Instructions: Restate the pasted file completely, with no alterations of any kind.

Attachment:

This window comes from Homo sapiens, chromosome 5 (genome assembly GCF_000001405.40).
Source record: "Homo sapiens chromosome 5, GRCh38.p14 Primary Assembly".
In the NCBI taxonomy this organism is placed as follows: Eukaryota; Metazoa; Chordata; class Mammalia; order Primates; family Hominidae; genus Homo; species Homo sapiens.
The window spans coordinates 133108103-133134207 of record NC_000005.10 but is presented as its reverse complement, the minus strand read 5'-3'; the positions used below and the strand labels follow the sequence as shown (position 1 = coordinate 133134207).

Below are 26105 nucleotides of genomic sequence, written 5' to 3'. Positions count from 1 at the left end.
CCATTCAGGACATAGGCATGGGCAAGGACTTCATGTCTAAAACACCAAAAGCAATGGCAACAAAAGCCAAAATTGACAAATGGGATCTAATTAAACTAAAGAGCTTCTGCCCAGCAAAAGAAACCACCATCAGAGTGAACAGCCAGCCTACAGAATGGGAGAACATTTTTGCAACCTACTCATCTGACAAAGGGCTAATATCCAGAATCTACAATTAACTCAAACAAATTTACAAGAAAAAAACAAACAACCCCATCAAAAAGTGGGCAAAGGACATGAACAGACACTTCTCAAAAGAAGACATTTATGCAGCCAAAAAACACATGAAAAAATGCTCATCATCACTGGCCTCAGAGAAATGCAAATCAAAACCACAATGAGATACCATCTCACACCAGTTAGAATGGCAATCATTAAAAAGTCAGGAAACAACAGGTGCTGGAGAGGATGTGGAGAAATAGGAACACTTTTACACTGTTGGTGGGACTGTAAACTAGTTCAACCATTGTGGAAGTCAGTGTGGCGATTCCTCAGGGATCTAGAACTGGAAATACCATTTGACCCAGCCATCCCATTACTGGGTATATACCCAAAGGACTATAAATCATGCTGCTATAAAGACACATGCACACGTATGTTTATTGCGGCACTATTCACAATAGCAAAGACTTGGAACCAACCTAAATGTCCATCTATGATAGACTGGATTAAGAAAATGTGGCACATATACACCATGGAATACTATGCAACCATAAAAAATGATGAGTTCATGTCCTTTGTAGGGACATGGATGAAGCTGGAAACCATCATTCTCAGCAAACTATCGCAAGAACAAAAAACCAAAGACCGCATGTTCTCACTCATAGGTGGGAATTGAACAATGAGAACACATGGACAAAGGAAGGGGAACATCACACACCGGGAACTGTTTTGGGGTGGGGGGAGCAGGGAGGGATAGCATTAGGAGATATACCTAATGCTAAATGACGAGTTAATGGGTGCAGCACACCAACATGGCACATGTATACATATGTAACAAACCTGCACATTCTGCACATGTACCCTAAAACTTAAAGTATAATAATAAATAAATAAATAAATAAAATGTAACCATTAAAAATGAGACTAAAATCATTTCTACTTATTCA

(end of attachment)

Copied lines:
This window comes from Homo sapiens, chromosome 5 (genome assembly GCF_000001405.40).
Source record: "Homo sapiens chromosome 5, GRCh38.p14 Primary Assembly".
In the NCBI taxonomy this organism is placed as follows: Eukaryota; Metazoa; Chordata; class Mammalia; order Primates; family Hominidae; genus Homo; species Homo sapiens.
The window spans coordinates 133108103-133134207 of record NC_000005.10 but is presented as its reverse complement, the minus strand read 5'-3'; the positions used below and the strand labels follow the sequence as shown (position 1 = coordinate 133134207).

Below are 26105 nucleotides of genomic sequence, written 5' to 3'. Positions count from 1 at the left end.
CCATTCAGGACATAGGCATGGGCAAGGACTTCATGTCTAAAACACCAAAAGCAATGGCAACAAAAGCCAAAATTGACAAATGGGATCTAATTAAACTAAAGAGCTTCTGCCCAGCAAAAGAAACCACCATCAGAGTGAACAGCCAGCCTACAGAATGGGAGAACATTTTTGCAACCTACTCATCTGACAAAGGGCTAATATCCAGAATCTACAATTAACTCAAACAAATTTACAAGAAAAAAACAAACAACCCCATCAAAAAGTGGGCAAAGGACATGAACAGACACTTCTCAAAAGAAGACATTTATGCAGCCAAAAAACACATGAAAAAATGCTCATCATCACTGGCCTCAGAGAAATGCAAATCAAAACCACAATGAGATACCATCTCACACCAGTTAGAATGGCAATCATTAAAAAGTCAGGAAACAACAGGTGCTGGAGAGGATGTGGAGAAATAGGAACACTTTTACACTGTTGGTGGGACTGTAAACTAGTTCAACCATTGTGGAAGTCAGTGTGGCGATTCCTCAGGGATCTAGAACTGGAAATACCATTTGACCCAGCCATCCCATTACTGGGTATATACCCAAAGGACTATAAATCATGCTGCTATAAAGACACATGCACACGTATGTTTATTGCGGCACTATTCACAATAGCAAAGACTTGGAACCAACCTAAATGTCCATCTATGATAGACTGGATTAAGAAAATGTGGCACATATACACCATGGAATACTATGCAACCATAAAAAATGATGAGTTCATGTCCTTTGTAGGGACATGGATGAAGCTGGAAACCATCATTCTCAGCAAACTATCGCAAGAACAAAAAACCAAAGACCGCATGTTCTCACTCATAGGTGGGAATTGAACAATGAGAACACATGGACAAAGGAAGGGGAACATCACACACCGGGAACTGTTTTGGGGTGGGGGGAGCAGGGAGGGATAGCATTAGGAGATATACCTAATGCTAAATGACGAGTTAATGGGTGCAGCACACCAACATGGCACATGTATACATATGTAACAAACCTGCACATTCTGCACATGTACCCTAAAACTTAAAGTATAATAATAAATAAATAAATAAATAAAATGTAACCATTAAAAATGAGACTAAAATCATTTCTACTTATTCA